The new chip will allegedly take over these existing Bluetooth LE/Ultra Wideband functions in addition to powering the solid-state buttons – including an “action” button that replaces the mute switch – when the phone is on, off, or the battery is depleted.


An action button replacing the mute switch? I suppose the action could be “mute”. (Or “unmute”.) At this point we might as well do a version of the bad comedian’s joke – “why don’t they make the aircraft out of the same stuff they use for the black box?” – and ask why they don’t power the phone with this low-energy microprocessor.
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Disney, Microsoft say meh to the metaverse • WSJ

Meghan Bobrowsky:


The metaverse, the virtual world that was the hot thing in tech less than two years ago, is facing a harsher reality.

Walt Disney has shut down the division that was developing its metaverse strategies, The Wall Street Journal reported this week. Microsoft recently shut down a social virtual-reality platform it acquired in 2017. And Mark Zuckerberg, who renamed Facebook as Meta Platforms to signal his seriousness about the metaverse, focused more on artificial intelligence on an earnings call last month. 

Meanwhile, the price for virtual real estate in some online worlds, where users can hang out as avatars, has cratered. The median sale price for land in Decentraland has declined almost 90% from a year ago, according to WeMeta, a site that tracks land sales in the metaverse.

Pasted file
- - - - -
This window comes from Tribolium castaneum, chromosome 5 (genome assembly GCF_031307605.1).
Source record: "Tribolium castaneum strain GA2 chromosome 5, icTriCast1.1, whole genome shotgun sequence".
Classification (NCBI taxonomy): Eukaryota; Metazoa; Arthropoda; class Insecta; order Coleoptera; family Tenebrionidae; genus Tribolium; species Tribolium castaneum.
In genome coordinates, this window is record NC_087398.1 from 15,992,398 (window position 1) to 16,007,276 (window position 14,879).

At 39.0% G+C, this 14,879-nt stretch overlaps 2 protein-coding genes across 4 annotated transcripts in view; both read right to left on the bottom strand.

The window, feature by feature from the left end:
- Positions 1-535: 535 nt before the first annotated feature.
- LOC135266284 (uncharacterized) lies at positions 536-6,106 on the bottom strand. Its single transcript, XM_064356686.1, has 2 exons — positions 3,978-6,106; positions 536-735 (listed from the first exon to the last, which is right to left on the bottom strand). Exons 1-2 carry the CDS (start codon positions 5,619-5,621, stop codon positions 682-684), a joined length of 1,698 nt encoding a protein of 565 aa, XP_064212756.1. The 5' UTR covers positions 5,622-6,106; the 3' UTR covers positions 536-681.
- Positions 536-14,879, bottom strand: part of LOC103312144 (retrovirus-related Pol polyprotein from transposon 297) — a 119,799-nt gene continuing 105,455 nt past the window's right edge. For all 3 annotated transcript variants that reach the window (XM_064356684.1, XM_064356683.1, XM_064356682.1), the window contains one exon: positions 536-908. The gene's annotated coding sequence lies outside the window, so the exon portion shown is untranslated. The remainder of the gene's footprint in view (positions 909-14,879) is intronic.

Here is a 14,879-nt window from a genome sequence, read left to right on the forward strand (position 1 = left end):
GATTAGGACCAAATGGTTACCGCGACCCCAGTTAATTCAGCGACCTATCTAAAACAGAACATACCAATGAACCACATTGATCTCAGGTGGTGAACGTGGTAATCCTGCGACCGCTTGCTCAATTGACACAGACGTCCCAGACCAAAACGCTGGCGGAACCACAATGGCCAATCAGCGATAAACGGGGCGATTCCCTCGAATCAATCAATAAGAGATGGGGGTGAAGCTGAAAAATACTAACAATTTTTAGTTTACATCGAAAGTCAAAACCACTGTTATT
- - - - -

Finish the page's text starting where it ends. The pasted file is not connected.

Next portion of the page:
Meta’s name change in October 2021 spurred excitement about metaverse experiences, products and platforms. But slow user adoption, driven in part by expensive hardware requirements and glitchy tech, and deteriorating economic conditions have put a damper on expectations the metaverse will drive meaningful revenue anytime soon. 


Fantastic headline. Plus it’s really hard to see Apple seriously unveiling a VR headset at its Worldwide Developers Conference (which is from June 5-9, announced on Wednesday) and expecting anyone to think much of it. The game’s all with AI right now.
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U.S. Energy Information Administration • EIA – Independent Statistics and Analysis


Last year, the U.S. electric power sector produced 4,090 million megawatthours (MWh) of electric power. In 2022, generation from renewable sources—wind, solar, hydro, biomass, and geothermal—surpassed coal-fired generation in the electric power sector for the first time. Renewable generation surpassed nuclear generation for the first time in 2021 and continued to provide more electricity than nuclear generation last year.

Natural gas remained the largest source of U.S. electricity generation, increasing from a 37% share of U.S. generation in 2021 to 39% in 2022. The share of coal-fired generation decreased from 23% in 2021 to 20% in 2022 as a number of coal-fired power plants retired and the remaining plants were used less. The share of nuclear generation decreased from 20% in 2021 to 19% in 2022, following the Palisades nuclear power plant’s retirement in May 2022.


Looking at the graph, gas is basically replacing coal, even while energy demand in total is going up, and renewables are filling the demand gap.
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US court sanctions Google for deleting evidence in antitrust cases • Reuters

Mike Scarcella:


Alphabet Inc’s Google LLC intentionally destroyed employee “chat” evidence in antitrust litigation in California and must pay sanctions and face a possible penalty at trial, a US judge ruled on Tuesday.